The wheel of democracy turns yet again, with the yummy, annoying, or satisfying responsibility to choose amongst a plethora of candidates and causes. The View’s ability to examine politicians and ballot initiatives has shrunk over the years, hobbled by fewer enthusiastic volunteers and diminishing advertising reviews. Still, we do our best, focusing on municipal propositions.
Proposition A, retirement benefit changes: Introduced by Supervisor Ahsha Safaí, this measure would adjust supplemental cost-of-living benefits for municipal employees who retired before November 6, 1996, eliminating a requirement that the San Francisco Employees’ Retirement System be fully funded based on its assets’ prior year market value. SFERS would adjust retirees’ base allowance to account for the supplemental payments they didn’t receive in five different years because of the full-funding requirement. Monthly supplemental payments would be capped at $200 for eligible retirees whose gross allowance exceeds $4,167 per month. The measure, which requires a simple majority to pass, confronts voters with a complicated math problem. Most of the impacted retirees are in their 70s or older. If their annual income is less than $50,000 – it many cases it’s more, as City staff often engaged in new employment after they retired – they could use a couple hundred extra bucks a month. On the other hand, pretty much nobody but government employees receive dedicated pension payments. Still, why not be compassionate. Yes.
Proposition B, street-cleaning department reversal: Two years ago, San Francisco voters approved a different Proposition B, which directed the City to split the Public Works department in two, creating a new street cleaning agency. Now, the Board of Supervisors is concerned that an independent street cleaning entity would cost too much and accomplish too little. Supervisor Aaron Peskin proposed this measure to strangle the nascent Sanitation and Streets department in its cradle, while preserving two oversight commissions established under original Proposition B. The measure requires a simple majority to pass. San Francisco’s streets aren’t much cleaner than they were two years ago; their icky condition has cast a shadow over the City’s reputation worldwide. Nope.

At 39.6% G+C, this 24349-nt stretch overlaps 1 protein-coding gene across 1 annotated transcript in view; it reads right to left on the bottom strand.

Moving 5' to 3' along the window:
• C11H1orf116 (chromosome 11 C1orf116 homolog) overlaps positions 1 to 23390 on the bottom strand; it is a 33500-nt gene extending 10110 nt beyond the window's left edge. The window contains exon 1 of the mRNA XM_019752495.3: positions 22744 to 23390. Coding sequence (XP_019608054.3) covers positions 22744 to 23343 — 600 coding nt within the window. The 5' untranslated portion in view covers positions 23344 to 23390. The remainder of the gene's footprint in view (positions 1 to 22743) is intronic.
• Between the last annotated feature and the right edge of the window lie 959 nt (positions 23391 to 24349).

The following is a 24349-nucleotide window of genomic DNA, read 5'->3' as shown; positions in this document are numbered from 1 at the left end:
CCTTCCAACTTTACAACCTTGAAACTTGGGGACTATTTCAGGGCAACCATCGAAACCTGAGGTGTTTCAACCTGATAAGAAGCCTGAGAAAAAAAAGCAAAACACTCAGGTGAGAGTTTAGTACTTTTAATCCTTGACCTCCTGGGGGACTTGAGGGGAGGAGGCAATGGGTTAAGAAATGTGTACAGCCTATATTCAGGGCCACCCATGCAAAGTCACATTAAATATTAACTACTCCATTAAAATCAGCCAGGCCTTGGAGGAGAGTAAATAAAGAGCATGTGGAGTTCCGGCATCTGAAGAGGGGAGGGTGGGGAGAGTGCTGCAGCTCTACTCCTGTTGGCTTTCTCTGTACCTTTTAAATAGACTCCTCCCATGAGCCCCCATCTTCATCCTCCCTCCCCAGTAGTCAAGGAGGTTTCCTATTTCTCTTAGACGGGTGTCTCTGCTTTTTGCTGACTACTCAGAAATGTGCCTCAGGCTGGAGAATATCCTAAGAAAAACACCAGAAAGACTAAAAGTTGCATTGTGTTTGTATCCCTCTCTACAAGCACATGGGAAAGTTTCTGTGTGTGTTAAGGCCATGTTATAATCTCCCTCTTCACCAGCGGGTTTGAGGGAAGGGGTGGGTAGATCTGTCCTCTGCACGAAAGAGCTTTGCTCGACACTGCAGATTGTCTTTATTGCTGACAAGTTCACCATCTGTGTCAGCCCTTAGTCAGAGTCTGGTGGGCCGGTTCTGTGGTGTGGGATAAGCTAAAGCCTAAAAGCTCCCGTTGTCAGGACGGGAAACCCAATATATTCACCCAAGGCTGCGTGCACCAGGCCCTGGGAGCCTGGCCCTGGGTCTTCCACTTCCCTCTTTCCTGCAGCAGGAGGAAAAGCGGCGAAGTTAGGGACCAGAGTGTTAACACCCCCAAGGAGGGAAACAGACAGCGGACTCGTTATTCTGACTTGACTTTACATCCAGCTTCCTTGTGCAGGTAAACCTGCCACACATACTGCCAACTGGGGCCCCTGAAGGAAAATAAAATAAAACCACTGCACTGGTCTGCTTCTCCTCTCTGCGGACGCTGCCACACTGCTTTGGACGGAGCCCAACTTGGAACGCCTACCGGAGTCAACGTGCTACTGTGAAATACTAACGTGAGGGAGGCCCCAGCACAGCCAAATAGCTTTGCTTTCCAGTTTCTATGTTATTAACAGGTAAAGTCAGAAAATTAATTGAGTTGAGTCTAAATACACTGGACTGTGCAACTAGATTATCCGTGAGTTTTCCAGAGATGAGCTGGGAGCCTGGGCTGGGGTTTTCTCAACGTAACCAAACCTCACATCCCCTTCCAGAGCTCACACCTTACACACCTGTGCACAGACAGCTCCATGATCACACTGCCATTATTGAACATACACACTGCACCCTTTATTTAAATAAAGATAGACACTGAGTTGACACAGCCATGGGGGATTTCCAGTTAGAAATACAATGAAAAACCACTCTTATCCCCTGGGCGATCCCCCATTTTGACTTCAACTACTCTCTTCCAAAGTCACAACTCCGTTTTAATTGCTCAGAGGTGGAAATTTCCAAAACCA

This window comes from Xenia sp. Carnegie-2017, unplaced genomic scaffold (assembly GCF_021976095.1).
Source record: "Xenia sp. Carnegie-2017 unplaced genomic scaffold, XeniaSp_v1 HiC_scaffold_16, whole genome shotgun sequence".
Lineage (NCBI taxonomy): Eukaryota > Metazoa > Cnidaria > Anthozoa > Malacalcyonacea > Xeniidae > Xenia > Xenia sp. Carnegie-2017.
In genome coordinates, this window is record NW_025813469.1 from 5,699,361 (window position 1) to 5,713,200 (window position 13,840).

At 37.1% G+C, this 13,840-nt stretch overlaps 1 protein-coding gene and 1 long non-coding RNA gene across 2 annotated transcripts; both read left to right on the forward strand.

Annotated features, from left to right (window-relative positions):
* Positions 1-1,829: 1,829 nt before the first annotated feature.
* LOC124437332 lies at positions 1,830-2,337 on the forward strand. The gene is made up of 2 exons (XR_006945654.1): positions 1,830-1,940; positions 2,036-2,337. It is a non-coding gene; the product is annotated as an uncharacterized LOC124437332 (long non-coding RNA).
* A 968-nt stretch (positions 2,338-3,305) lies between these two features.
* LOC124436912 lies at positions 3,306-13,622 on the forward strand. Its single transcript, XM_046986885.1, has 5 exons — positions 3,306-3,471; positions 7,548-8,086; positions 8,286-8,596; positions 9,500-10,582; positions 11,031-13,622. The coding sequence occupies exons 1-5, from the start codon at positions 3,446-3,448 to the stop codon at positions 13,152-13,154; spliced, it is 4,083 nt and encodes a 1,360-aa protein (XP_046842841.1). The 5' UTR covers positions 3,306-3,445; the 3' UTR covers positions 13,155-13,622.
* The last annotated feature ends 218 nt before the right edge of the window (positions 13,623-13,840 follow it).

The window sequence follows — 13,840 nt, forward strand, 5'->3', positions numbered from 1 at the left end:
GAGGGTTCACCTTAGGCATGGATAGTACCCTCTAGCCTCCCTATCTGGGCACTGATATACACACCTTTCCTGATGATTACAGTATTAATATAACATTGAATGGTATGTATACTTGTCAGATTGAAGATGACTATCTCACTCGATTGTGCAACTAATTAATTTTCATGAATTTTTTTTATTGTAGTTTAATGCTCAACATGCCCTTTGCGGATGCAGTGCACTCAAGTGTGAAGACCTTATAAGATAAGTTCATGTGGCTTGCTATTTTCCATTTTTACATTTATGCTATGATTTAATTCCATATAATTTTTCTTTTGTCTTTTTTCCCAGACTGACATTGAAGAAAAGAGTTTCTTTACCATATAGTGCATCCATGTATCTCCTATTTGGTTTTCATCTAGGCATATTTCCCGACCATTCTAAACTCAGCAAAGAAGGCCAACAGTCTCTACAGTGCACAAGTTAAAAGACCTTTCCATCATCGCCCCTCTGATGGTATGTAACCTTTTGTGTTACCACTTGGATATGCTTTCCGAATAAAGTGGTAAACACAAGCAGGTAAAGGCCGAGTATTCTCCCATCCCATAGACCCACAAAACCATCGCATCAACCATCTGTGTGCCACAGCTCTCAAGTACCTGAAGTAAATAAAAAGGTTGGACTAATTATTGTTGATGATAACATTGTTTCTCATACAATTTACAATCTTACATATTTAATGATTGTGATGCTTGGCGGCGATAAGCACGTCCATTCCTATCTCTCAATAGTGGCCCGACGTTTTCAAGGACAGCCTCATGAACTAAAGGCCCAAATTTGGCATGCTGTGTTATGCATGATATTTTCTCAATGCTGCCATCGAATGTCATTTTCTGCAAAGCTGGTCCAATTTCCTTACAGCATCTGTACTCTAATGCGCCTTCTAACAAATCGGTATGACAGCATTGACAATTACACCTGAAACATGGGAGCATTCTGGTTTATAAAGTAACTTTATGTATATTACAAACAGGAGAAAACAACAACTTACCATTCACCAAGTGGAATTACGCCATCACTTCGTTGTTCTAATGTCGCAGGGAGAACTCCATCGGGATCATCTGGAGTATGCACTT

Proposition C, homeless department oversight: Safaí proposed this measure to create an oversight commission for the Department of Homelessness and Supportive Housing. With an annual budget of roughly $700 million, HSH is the largest municipal agency that doesn’t have a supervising body. Though it’s done better recently, thanks mostly to an infusion of pandemic-related cash and skilled staff, HSH could use more talented minds worrying over how best to beneficially disrupt San Francisco’s homeless industrial complex. Proposition C needs a simple majority to pass. Yes.
Propositions D and E, affordable housing: These two bad boys, which seek to accelerate development of affordable housing, differ in a few ways, including the kinds of projects that’d qualify for expedited approval and whether supervisors retain control over approving municipal funds for 100 percent affordable projects. Supervisor Connie Chan sponsored E; Mayor London Breed advocates for D. It’s hard for a non-ballot attorney to slice through the thicket of legalize contained in each measure. The bottom line seems to be that D is more generous to developers and would likely induce more housing to be constructed; while E focuses on making sure that any housing built will actually be affordable. It’s tempting to tell the politicians to get their acts together and hash out one compromise proposal that’s good enough to bring to the voters. That’s what will do. Nope and Nope.
Proposition F, library preservation fund: This measure would renew for 25 years an annual property tax set-aside of 2.5 cents per $100, the revenues from which would support library operations. It needs a simple majority to pass. Books may be obsolete, but libraries are the lingering heartbeat of civil society. Note that this and Proposition G restrict property tax funds to a specific purpose, which may not be great fiscal policy, unless it is. Yes!